5 Things Millennials Shouldn’t Be Afraid To Ask For In The Workplace

It’s never overreacting to ask for what you want and need.

Amy Poehler

Many Millennials want certain office perks, but they’re afraid to ask for them. An office with a yoga room, perhaps? An unchecked supply of food would certainly be helpful. What about “bring your pet to work” day?

OK, that probably won’t happen. But, such measures would definitely be symptom-soothing.

Gen-Y truly needs the following to be happy in the workplace:

1. Work-Life Balance

Behind those polished doors is a silent competition of perception that whoever leaves the office last works the hardest. Our personal lives are getting the short end of the stick.

The “respectable” time to leave work is what used to be dinner time. Therefore, our work tables are now doubling as dining tables, too. There is no data that proves putting in hellishly long hours at work increases productivity.

If anything, the opposite holds true. Yet, no company actively discourages this. Flexible work schedules that allow employees to work from remote locationsaren’t welcomed by most managements, either.


2. Affordable Housing

We are tired of squatting. Whether we live in Mumbai, New York or Tokyo, a huge chunk of our salaries is devoted toward paying for spaces that can barely accommodate all our most treasured belongings, let alone a dining table and couch.

Forget about being first-time home owners. Millennials are at the risk of becoming perennial renters. They’rebeing shoved out of markets by increasing prices and a slovenly ascent of wages.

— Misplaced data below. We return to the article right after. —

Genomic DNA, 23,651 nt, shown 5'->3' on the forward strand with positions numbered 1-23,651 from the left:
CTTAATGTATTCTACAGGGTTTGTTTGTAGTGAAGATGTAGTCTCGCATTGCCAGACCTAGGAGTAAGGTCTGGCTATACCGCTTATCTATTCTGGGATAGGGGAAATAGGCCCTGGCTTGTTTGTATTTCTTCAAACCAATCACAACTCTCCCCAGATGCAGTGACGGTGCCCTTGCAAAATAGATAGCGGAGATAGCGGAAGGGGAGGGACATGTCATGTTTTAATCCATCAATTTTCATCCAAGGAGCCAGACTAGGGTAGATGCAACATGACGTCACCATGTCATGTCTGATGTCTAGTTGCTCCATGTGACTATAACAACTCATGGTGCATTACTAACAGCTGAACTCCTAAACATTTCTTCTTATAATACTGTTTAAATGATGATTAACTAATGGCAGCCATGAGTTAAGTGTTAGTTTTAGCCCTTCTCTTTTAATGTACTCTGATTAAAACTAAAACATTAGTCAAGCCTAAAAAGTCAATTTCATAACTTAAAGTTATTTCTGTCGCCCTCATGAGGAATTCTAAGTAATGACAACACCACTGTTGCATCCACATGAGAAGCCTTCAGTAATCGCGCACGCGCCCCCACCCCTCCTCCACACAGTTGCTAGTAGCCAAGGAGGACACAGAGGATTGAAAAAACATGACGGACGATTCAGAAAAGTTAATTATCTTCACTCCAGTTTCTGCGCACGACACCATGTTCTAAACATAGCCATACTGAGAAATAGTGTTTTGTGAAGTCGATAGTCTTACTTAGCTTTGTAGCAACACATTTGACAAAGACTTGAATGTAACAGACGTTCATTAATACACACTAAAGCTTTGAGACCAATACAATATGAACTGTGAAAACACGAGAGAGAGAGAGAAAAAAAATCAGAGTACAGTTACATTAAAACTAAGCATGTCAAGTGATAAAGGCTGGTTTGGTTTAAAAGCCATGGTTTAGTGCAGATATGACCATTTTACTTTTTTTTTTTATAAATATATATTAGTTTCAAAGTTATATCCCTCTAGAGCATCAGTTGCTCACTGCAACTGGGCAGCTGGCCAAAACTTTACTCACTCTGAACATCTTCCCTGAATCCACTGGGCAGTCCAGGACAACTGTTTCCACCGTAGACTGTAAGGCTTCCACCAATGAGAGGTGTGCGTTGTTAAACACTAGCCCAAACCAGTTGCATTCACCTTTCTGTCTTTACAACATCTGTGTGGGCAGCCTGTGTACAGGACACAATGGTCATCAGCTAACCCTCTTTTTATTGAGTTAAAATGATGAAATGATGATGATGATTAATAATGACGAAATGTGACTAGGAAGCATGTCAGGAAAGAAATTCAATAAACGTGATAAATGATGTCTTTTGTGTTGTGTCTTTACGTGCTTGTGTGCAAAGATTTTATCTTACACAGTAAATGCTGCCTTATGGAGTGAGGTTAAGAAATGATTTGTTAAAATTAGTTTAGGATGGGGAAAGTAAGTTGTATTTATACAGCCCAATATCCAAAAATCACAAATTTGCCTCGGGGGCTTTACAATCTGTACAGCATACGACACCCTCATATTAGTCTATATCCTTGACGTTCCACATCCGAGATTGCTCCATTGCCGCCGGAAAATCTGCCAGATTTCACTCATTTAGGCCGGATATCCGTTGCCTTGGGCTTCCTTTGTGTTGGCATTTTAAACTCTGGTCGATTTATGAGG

In order to make ends meet, we end up living in the suburbs. Therefore, we spend more time commuting. It’s a battle of the bank balance versus work-life balance.


3. Parental Equality

In 2015, Virgin announced that men and women who had been employed in the company for the past four years would be eligible to take a year’s paternal leave with full pay. Virgin remains a stark and rare example of this, though.

For most people, juggling work and a baby is a major challenge. I’ve heard friends in banking discuss how once people go on maternity leave, it’s difficult to find a foothold in the team once again.

While women get maternity leave, policies that provide and encourage equal paternity leave are rare. This fact is true despite thestudy that was carried out in Britain, in which respondents were asked whether paid leave should be divided between the mother and father. Forty-four percent of those between the ages of 18 and 25 and 26 percent of those between the ages of 26 and 35 agreed that it should.

In the US, as per reports, “For spouses and partners, 14percent of US companies offer paid leave, either partially or fully paid. This is down from 16percent in 2008.”


4. Heart In The Business

A survey by Deloittein 2015 that covered 7,800 Millennials in 29 countries found that Gen-Ywas not part of the “profit” generation:

For six in 10 Millennials, a ‘sense of purpose’ is part of the reason why they chose to work for their current employers. Millennials are suggesting they want more from business than might have been the case 50, 20 or even 10 years ago.

They are asking some searching and profound questions: Are businesses only interested in their own agendas? Do they behave ethically? Is their impact in line with the expectations of what they could and should achieve?

This “sense of purpose” has been a large factor in driving up startup culture.


5. More Z’s

The hours between checking one’s work email one last time before bed and smacking the alarm clock into silence come morning are quite short these days.Various social media platformsare alsoincreasingly being used for professional purposes as well.

We are the most stressed-out generation yet, and a glaring reason for this is because we’re very short on sleep.France and Germany can sleep soundly, as their governments have passed laws that forbid employers from contacting their employees after hours.

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